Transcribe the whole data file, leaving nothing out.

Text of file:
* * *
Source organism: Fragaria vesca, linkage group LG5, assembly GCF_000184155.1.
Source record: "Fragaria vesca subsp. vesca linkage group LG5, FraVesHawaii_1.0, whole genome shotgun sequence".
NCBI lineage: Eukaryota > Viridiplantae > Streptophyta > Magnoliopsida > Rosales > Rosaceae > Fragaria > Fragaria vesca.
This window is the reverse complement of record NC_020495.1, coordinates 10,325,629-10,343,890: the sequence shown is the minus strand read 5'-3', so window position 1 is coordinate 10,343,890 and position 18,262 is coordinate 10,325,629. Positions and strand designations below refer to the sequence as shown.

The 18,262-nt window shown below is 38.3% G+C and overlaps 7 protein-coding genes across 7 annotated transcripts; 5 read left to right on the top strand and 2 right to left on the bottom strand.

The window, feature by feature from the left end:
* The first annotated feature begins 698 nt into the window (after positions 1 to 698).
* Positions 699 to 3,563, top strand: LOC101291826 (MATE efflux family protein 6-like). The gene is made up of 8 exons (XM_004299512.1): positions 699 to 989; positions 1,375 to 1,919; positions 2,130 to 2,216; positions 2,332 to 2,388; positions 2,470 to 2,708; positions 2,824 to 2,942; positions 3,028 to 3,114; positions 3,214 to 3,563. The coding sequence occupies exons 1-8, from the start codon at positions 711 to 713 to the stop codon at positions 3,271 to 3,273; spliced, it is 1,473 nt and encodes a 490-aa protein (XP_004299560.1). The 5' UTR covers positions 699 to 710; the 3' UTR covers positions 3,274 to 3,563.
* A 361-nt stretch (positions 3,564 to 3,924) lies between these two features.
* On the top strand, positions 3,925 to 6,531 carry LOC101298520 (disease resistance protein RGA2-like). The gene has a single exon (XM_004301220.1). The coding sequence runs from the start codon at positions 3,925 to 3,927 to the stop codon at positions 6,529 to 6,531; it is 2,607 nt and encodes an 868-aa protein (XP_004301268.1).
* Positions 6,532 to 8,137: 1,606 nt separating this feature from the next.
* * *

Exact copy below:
Source organism: Fragaria vesca, linkage group LG5, assembly GCF_000184155.1.
Source record: "Fragaria vesca subsp. vesca linkage group LG5, FraVesHawaii_1.0, whole genome shotgun sequence".
NCBI lineage: Eukaryota > Viridiplantae > Streptophyta > Magnoliopsida > Rosales > Rosaceae > Fragaria > Fragaria vesca.
This window is the reverse complement of record NC_020495.1, coordinates 10,325,629-10,343,890: the sequence shown is the minus strand read 5'-3', so window position 1 is coordinate 10,343,890 and position 18,262 is coordinate 10,325,629. Positions and strand designations below refer to the sequence as shown.

The 18,262-nt window shown below is 38.3% G+C and overlaps 7 protein-coding genes across 7 annotated transcripts; 5 read left to right on the top strand and 2 right to left on the bottom strand.

The window, feature by feature from the left end:
* The first annotated feature begins 698 nt into the window (after positions 1 to 698).
* Positions 699 to 3,563, top strand: LOC101291826 (MATE efflux family protein 6-like). The gene is made up of 8 exons (XM_004299512.1): positions 699 to 989; positions 1,375 to 1,919; positions 2,130 to 2,216; positions 2,332 to 2,388; positions 2,470 to 2,708; positions 2,824 to 2,942; positions 3,028 to 3,114; positions 3,214 to 3,563. The coding sequence occupies exons 1-8, from the start codon at positions 711 to 713 to the stop codon at positions 3,271 to 3,273; spliced, it is 1,473 nt and encodes a 490-aa protein (XP_004299560.1). The 5' UTR covers positions 699 to 710; the 3' UTR covers positions 3,274 to 3,563.
* A 361-nt stretch (positions 3,564 to 3,924) lies between these two features.
* On the top strand, positions 3,925 to 6,531 carry LOC101298520 (disease resistance protein RGA2-like). The gene has a single exon (XM_004301220.1). The coding sequence runs from the start codon at positions 3,925 to 3,927 to the stop codon at positions 6,529 to 6,531; it is 2,607 nt and encodes an 868-aa protein (XP_004301268.1).
* Positions 6,532 to 8,137: 1,606 nt separating this feature from the next.